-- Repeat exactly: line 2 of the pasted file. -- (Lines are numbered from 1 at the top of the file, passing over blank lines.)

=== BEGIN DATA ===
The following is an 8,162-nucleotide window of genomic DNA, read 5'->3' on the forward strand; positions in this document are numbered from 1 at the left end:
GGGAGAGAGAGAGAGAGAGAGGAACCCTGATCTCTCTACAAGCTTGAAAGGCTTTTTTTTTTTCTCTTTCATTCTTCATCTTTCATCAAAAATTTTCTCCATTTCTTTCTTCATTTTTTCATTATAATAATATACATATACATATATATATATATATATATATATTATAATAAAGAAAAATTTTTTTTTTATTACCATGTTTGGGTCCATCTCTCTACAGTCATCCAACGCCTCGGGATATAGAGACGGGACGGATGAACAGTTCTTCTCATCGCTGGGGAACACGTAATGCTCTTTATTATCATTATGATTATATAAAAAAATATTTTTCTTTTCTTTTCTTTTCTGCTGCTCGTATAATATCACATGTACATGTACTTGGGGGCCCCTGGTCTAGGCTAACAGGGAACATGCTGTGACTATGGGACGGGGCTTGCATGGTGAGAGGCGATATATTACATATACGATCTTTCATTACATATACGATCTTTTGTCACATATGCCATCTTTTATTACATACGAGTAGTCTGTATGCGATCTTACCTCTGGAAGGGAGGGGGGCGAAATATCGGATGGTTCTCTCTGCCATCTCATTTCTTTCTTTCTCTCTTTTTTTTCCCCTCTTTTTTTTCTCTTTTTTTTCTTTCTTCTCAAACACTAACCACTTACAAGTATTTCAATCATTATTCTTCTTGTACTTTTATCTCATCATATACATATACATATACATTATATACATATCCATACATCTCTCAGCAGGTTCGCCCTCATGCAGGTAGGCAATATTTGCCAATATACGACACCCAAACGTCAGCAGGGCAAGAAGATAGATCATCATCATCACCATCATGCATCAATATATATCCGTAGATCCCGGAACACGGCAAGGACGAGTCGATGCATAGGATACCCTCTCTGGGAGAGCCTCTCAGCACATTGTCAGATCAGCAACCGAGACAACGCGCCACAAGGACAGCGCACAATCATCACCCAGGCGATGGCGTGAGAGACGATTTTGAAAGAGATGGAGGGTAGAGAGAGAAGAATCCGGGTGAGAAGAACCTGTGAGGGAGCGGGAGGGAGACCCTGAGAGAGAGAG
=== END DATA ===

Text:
GGGAGAGAGAGAGAGAGAGAGGAACCCTGATCTCTCTACAAGCTTGAAAGGCTTTTTTTTTTTCTCTTTCATTCTTCATCTTTCATCAAAAATTTTCTCCATTTCTTTCTTCATTTTTTCATTATAATAATATACATATACATATATATATATATATATATATATTATAATAAAGAAAAATTTTTTTTTTATTACCATGTTTGGGTCCATCTCTCTACAGTCATCCAACGCCTCGGGATATAGAGACGGGACGGATGAACAGTTCTTCTCATCGCTGGGGAACACGTAATGCTCTTTATTATCATTATGATTATATAAAAAAATATTTTTCTTTTCTTTTCTTTTCTGCTGCTCGTATAATATCACATGTACATGTACTTGGGGGCCCCTGGTCTAGGCTAACAGGGAACATGCTGTGACTATGGGACGGGGCTTGCATGGTGAGAGGCGATATATTACATATACGATCTTTCATTACATATACGATCTTTTGTCACATATGCCATCTTTTATTACATACGAGTAGTCTGTATGCGATCTTACCTCTGGAAGGGAGGGGGGCGAAATATCGGATGGTTCTCTCTGCCATCTCATTTCTTTCTTTCTCTCTTTTTTTTCCCCTCTTTTTTTTCTCTTTTTTTTCTTTCTTCTCAAACACTAACCACTTACAAGTATTTCAATCATTATTCTTCTTGTACTTTTATCTCATCATATACATATACATATACATTATATACATATCCATACATCTCTCAGCAGGTTCGCCCTCATGCAGGTAGGCAATATTTGCCAATATACGACACCCAAACGTCAGCAGGGCAAGAAGATAGATCATCATCATCACCATCATGCATCAATATATATCCGTAGATCCCGGAACACGGCAAGGACGAGTCGATGCATAGGATACCCTCTCTGGGAGAGCCTCTCAGCACATTGTCAGATCAGCAACCGAGACAACGCGCCACAAGGACAGCGCACAATCATCACCCAGGCGATGGCGTGAGAGACGATTTTGAAAGAGATGGAGGGTAGAGAGAGAAGAATCCGGGTGAGAAGAACCTGTGAGGGAGCGGGAGGGAGACCCTGAGAGAGAGAG